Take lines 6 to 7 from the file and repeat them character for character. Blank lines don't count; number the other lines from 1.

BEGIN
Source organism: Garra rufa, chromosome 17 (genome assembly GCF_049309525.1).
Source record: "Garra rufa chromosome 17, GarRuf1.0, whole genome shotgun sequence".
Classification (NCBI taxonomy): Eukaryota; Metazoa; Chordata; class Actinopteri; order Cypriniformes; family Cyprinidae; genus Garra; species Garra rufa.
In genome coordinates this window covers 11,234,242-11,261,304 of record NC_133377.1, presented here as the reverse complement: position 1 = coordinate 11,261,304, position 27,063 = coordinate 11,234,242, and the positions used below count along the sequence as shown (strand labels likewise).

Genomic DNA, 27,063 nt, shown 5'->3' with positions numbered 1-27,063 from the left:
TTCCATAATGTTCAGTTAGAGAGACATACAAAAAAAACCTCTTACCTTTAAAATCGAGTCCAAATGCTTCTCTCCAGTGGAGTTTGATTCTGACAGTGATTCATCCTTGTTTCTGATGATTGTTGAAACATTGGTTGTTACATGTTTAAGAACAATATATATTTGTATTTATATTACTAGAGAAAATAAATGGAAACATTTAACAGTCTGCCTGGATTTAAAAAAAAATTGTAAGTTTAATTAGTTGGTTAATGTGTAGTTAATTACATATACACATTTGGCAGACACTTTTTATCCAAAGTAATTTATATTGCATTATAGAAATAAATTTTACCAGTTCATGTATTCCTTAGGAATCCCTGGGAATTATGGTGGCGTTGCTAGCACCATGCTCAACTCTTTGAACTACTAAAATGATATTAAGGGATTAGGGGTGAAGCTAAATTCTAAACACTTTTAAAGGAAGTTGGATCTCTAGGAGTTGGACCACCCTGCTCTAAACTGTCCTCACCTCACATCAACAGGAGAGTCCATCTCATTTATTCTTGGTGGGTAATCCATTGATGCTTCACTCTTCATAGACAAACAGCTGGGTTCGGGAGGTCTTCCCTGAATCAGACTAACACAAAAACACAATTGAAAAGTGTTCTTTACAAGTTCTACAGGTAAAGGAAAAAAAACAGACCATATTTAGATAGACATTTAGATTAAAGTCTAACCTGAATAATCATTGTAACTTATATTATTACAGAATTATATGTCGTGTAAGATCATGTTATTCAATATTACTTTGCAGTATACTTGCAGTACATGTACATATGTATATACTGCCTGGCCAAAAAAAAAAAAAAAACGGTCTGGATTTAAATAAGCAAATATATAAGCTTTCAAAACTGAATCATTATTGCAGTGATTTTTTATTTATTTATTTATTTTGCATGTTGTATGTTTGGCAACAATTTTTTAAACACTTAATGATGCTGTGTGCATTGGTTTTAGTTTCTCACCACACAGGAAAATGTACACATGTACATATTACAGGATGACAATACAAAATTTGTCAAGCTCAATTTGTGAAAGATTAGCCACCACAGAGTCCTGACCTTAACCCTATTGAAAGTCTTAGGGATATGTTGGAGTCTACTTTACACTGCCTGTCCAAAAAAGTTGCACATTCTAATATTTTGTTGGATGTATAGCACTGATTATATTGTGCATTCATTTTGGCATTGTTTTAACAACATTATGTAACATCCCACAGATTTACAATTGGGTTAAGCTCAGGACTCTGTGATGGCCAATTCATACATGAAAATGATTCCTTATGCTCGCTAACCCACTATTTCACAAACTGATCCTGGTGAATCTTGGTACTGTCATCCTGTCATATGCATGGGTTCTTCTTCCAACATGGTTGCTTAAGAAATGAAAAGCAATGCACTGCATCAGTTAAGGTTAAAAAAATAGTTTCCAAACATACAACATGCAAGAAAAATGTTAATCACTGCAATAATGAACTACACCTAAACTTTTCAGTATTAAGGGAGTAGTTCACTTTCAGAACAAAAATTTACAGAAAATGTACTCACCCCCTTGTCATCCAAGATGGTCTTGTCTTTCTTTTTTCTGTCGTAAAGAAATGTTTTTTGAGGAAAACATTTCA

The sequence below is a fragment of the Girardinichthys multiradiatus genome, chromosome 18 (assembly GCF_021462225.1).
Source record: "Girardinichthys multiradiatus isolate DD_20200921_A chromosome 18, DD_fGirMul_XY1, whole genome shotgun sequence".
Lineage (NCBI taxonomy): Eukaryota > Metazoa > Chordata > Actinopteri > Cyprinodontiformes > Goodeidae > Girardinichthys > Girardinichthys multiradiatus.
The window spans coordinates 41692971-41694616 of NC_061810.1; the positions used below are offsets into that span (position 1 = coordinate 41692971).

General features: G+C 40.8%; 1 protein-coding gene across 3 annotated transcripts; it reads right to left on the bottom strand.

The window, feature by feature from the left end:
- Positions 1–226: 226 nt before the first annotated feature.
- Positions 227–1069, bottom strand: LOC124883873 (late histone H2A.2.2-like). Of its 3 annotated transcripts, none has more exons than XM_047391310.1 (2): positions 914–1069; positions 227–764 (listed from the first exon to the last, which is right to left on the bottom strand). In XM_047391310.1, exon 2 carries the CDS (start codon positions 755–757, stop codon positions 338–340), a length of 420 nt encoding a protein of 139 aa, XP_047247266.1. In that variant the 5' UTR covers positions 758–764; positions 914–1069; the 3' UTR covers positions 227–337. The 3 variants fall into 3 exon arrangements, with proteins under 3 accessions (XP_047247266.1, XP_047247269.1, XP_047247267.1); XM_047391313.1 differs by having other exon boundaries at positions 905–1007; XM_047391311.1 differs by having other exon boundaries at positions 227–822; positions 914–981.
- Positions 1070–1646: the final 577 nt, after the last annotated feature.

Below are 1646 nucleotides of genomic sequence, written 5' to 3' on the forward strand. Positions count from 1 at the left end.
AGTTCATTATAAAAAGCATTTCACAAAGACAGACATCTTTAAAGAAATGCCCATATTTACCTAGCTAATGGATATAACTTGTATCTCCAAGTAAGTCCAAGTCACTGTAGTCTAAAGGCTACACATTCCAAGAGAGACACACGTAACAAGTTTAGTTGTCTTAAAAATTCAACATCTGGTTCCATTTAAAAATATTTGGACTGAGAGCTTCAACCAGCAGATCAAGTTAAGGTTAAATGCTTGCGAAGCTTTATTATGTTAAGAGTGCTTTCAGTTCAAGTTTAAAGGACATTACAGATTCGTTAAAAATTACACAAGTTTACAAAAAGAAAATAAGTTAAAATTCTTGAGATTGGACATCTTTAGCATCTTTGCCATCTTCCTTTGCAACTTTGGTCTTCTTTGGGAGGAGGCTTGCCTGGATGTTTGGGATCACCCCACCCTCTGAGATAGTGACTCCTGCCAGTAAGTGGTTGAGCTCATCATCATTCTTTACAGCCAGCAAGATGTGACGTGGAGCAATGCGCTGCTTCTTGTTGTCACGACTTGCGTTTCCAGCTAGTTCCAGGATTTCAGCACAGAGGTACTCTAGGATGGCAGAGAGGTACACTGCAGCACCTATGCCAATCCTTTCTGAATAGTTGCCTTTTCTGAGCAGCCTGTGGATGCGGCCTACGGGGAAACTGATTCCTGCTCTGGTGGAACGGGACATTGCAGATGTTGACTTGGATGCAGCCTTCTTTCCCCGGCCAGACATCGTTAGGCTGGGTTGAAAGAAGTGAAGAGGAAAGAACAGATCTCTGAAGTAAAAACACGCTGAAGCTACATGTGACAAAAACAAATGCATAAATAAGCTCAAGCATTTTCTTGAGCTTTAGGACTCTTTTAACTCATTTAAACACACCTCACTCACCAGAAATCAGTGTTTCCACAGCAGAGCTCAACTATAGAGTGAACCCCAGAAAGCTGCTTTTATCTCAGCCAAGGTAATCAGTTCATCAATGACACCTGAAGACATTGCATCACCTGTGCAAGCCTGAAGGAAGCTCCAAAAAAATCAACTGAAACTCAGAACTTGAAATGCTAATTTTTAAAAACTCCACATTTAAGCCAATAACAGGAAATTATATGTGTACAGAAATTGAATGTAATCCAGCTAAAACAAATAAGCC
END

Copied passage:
TTCCATAATGTTCAGTTAGAGAGACATACAAAAAAAACCTCTTACCTTTAAAATCGAGTCCAAATGCTTCTCTCCAGTGGAGTTTGATTCTGACAGTGATTCATCCTTGTTTCTGATGATTGTTGAAACATTGGTTGTTACATGTTTAAGAACAATATATATTTGTATTTATATTACTAGAGAAAATAAATGGAAACATTTAACAGTCTGCCTGGATTTAAAAAAAAATTGTAAGTTTAATTAGTTGGTTAATGTGTAGTTAATTACATATACACATTTGGCAGACACTTTTTATCCAAAGTAATTTATATTGCATTATAGAAATAAATTTTACCAGTTCATGTATTCCTTAGGAATCCCTGGGAATTATGGTGGCGTTGCTAGCACCATGCTCAACTCTTTGAACTACTAAAATGATATTAAGGGATTAGGGGTGAAGCTAAATTCTAAACACTTTTAAAGGAAGTTGGATCTCTAGGAGTTGGACCACCCTGCTCTAAACTGTCCTCACCTCACATCAACAGGAGAGTCCATCTCATTTATTCTTGGTGGGTAATCCATTGATGCTTCACTCTTCATAGACAAACAGCTGGGTTCGGGAGGTCTTCCCTGAATCAGACTAACACAAAAACACAATTGAAAAGTGTTCTTTACAAGTTCTACAGGTAAAGGAAAAAAAACAGACCATATTTAGATAGACATTTAGATTAAAGTCTAACCTGAATAATCATTGTAACTTATATTATTACAGAATTATATGTCGTGTAAGATCATGTTATTCAATATTACTTTGCAGTATACTTGCAGTACATGTACATATGTATATACTGCCTGGCCAAAAAAAAAAAAAAAACGGTCTGGATTTAAATAAGCAAATATATAAGCTTTCAAAACTGAATCATTATTGCAGTGATTTTTTATTTATTTATTTATTTTGCATGTTGTATGTTTGGCAACAATTTTTTAAACACTTAATGATGCTGTGTGCATTGGTTTTAGTTTCTCACCACACAGGAAAATGTACACATGTACATATTACAGGATGACAATACAAAATTTGTCAAGCTCAATTTGTGAAAGATTAGCCACCACAGAGTCCTGACCTTAACCCTATTGAAAGTCTTAGGGATATGTTGGAGTCTACTTTACACTGCCTGTCCAAAAAAGTTGCACATTCTAATATTTTGTTGGATGTATAGCACTGATTATATTGTGCATTCATTTTGGCATTGTTTTAACAACATTATGTAACATCCCACAGATTTACAATTGGGTTAAGCTCAGGACTCTGTGATGGCCAATTCATACATGAAAATGATTCCTTATGCTCGCTAACCCACTATTTCACAAACTGATCCTGGTGAATCTTGGTACTGTCATCCTGTCATATGCATGGGTTCTTCTTCCAACATGGTTGCTTAAGAAATGAAAAGCAATGCACTGCATCAGTTAAGGTTAAAAAAATAGTTTCCAAACATACAACATGCAAGAAAAATGTTAATCACTGCAATAATGAACTACACCTAAACTTTTCAGTATTAAGGGAGTAGTTCACTTTCAGAACAAAAATTTACAGAAAATGTACTCACCCCCTTGTCATCCAAGATGGTCTTGTCTTTCTTTTTTCTGTCGTAAAGAAATGTTTTTTGAGGAAAACATTTCA

The sequence below is a fragment of the Girardinichthys multiradiatus genome, chromosome 18 (assembly GCF_021462225.1).